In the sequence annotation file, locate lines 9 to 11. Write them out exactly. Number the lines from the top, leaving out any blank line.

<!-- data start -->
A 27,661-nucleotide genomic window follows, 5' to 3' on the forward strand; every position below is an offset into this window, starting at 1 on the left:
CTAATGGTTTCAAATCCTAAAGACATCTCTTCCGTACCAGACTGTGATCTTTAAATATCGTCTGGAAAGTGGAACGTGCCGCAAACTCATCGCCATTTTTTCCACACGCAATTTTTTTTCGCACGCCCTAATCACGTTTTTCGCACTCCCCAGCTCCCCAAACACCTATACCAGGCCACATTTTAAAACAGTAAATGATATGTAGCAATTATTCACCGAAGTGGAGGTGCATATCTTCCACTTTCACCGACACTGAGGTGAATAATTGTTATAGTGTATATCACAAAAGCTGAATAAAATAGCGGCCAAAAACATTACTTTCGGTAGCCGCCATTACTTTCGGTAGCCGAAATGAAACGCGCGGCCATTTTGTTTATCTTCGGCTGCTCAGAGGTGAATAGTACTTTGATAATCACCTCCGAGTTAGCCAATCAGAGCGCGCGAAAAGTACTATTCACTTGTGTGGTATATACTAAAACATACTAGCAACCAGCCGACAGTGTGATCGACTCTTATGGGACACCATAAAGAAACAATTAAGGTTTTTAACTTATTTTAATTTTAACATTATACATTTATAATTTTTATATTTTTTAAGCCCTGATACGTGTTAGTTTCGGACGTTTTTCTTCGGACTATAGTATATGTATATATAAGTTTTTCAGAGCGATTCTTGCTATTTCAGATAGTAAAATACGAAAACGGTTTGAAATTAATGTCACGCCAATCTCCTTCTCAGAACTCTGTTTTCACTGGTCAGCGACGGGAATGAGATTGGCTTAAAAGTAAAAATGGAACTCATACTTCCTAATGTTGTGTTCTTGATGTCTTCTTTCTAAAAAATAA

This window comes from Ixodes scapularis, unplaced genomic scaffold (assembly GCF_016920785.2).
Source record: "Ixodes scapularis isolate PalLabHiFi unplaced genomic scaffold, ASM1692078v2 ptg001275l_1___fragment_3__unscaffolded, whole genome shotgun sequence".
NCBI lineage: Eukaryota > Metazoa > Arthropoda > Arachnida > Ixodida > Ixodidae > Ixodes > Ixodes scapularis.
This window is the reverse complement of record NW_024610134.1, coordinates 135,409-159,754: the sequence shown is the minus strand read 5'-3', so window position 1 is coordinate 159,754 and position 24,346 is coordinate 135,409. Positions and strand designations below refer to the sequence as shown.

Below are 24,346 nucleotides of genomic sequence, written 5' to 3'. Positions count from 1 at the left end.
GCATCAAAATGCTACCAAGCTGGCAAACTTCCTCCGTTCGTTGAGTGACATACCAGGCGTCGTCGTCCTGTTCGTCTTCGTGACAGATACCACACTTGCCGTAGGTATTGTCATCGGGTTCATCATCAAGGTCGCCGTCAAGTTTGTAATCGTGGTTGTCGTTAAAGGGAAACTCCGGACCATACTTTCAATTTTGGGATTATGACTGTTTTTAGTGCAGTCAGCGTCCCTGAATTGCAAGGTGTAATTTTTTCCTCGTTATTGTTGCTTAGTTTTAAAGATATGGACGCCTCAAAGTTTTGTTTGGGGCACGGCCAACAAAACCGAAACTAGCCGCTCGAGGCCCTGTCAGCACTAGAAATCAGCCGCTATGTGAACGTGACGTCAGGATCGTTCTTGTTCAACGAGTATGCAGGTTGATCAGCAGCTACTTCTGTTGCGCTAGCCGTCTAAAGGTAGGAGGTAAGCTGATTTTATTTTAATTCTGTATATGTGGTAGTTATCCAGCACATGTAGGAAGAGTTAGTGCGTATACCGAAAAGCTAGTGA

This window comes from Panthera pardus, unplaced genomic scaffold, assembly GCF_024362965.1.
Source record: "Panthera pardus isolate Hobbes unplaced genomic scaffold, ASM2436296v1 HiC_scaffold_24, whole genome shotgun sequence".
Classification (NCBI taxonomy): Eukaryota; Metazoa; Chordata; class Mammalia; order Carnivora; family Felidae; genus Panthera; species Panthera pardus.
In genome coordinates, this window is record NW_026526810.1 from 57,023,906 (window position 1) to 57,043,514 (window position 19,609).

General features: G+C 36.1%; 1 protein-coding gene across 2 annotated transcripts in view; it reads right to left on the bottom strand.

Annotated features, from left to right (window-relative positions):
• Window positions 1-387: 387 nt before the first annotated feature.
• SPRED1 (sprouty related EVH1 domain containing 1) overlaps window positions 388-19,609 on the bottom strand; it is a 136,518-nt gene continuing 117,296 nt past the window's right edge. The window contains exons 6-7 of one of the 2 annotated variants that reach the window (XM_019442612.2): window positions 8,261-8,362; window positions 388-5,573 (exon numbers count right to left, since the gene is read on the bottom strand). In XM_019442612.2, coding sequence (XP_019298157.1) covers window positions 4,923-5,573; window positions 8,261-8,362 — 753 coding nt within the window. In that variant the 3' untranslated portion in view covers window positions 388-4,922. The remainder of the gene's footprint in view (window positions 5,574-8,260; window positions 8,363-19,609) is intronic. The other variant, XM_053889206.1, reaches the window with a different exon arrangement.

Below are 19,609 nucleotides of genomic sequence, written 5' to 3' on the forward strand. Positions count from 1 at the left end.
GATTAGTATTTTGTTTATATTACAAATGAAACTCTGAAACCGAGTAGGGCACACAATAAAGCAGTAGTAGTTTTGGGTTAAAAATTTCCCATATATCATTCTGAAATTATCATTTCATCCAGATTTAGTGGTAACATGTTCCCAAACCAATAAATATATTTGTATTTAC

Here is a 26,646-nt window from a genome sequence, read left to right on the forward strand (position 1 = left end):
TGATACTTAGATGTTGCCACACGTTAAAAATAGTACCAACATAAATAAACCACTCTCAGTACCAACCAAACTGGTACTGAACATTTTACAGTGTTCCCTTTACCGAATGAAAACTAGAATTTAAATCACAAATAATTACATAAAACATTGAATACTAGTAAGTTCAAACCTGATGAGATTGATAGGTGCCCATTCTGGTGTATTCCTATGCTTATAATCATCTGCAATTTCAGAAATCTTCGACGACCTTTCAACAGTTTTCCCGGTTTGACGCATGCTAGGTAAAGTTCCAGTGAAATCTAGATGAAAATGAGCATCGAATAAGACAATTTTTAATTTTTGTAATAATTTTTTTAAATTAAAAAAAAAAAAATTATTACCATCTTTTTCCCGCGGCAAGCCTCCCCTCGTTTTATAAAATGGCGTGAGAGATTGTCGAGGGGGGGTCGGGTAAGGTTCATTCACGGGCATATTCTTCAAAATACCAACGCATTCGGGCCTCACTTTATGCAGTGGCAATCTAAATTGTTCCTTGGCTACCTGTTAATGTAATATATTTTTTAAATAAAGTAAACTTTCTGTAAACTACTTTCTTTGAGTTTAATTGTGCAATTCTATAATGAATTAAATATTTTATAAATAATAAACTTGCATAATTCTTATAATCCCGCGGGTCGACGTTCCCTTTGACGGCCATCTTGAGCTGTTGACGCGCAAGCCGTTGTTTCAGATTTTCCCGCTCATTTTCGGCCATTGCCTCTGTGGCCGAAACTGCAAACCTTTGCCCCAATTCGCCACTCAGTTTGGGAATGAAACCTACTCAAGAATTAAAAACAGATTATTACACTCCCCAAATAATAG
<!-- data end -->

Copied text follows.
This window comes from Panthera pardus, unplaced genomic scaffold, assembly GCF_024362965.1.
Source record: "Panthera pardus isolate Hobbes unplaced genomic scaffold, ASM2436296v1 HiC_scaffold_24, whole genome shotgun sequence".
Classification (NCBI taxonomy): Eukaryota; Metazoa; Chordata; class Mammalia; order Carnivora; family Felidae; genus Panthera; species Panthera pardus.